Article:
In 2007, the United Nations’ Economic Commission for Europe conducted an evaluation of the effects of the convention, and concluded that air pollution of all kinds have been reduced since the convention entered into force. Europe now only emits a fifth of the sulphur that we emitted in 1980. Acid rain has been reduced dramatically, and this has been good news for the forests and lakes.

In 1980, 43 percent of the area of Europe was subjected to a critical levels of acidity, but in 2010 this number had dropped to seven percent, and acid levels are expected to continue to decrease. However, some problems remain, for example emissions of nitrogen and particle pollution. In 2010, the convention was updated to also restrict particle emissions of soot.

Good gasoline led to less lead

Lead pollution has been another big environmental problem, despite the consequences being much less visible than the dead forests caused by acid rain. Lead is a toxic heavy metal that damages the nerve system, and little children are especially vulnerable. But also in this case, the countries of the world have made great progress to solve the problem. The convention on air pollution was updated in 2003 to also reduce emissions of heavy metals such as lead and mercury.

In addition, nearly all countries of the world have now switched to unleaded petrol, with the exception being six relatively minor countries. According to the WHO, this has meant substantially less lead in the air worldwide. In Denmark, the air’s lead content has dropped to one tenth of what it used to be from 1978 to 1992. However, there are also other sources of lead pollution, for example old water pipes and in paint, as well as emissions from industry. Even though we have come a long way, WHO estimates that high exposure to lead continues to be a problem in some developing countries, especially in South East Asia.

Climate solution needs cooperation

Today, there’s not a lot of focus on the old problems of acid rain, ozone holes and lead pollution. Climate change has taken centre stage as the number one global worry. Despite decades of negotiations, carbon dioxide emissions are at record highs, and atmospheric levels of CO2 keep increasing, causing the world to heat up. Global warming was noticed in the eighties, when we started to solve the other great pollution challenges. But whereas the other problems are now well on their way to be solved, not much has happened to solve climate change. A series of international summits have come and gone without tangible results.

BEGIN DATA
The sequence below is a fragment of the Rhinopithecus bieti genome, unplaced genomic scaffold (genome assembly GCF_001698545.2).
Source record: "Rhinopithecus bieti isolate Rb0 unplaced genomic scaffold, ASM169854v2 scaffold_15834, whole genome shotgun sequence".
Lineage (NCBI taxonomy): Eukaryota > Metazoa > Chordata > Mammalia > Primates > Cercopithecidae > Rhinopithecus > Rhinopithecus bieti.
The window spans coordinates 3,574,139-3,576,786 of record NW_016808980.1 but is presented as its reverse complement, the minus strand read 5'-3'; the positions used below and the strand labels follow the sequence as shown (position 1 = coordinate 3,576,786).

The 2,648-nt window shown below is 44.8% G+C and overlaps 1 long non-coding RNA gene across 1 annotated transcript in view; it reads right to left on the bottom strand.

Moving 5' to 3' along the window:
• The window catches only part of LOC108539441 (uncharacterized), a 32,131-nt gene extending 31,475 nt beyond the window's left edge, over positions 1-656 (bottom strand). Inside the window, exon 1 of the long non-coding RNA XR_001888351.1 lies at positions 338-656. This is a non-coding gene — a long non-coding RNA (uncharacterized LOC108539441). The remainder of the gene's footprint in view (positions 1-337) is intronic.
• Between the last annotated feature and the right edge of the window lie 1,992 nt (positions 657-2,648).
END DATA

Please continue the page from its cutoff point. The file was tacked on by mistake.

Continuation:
In order to work together to solve a common problem, it’s necessary to first acknowledge that there is a problem to begin with. The vast majority of scientists are now convinced that climate change is real, and that human activities are the root cause. But only half of Europeans believe that climate change is one of the world’s most serious problems, according to an official EU survey from 2014. The survey also shows that only one in ten Europeans think that there is a common responsibility to solve the problem.

But there is also positive news. The International Energy Agency (IEA) finds that the world, and especially Europe, has become much better at using energy efficiently. According to the IEA, this is one of the main reasons why 2014 was the first year ever that did not see an increase in the emissions of CO2, even though the world economy was growing. This provides some hope that it is possible to maintain economic growth while reducing CO2 emissions.

In the ‘Western’ world, the use of renewable energy is increasing, which has now taken second place after coal. In the United States, president Barack Obama has recently launched a plan to reduce CO2 emissions from the nation’s power plants by nearly a third over the course of 15 years. This happens as part of the preparations for the big climate summit COP21 in Paris this December, where the world’s nations will once again make an effort to agree on concrete steps to combat climate change.

Even the Pope has now entered the climate discussion, urging the world’s 1.2 billion Catholics to create an ethical green revolution:

“Climate change is a global problem with grave implications […] A technological and economic development which does not leave in its wake a better world and an integrally higher quality of life cannot be considered progress,” Pope Francis recently wrote in the latest official guidance from the Catholic Church.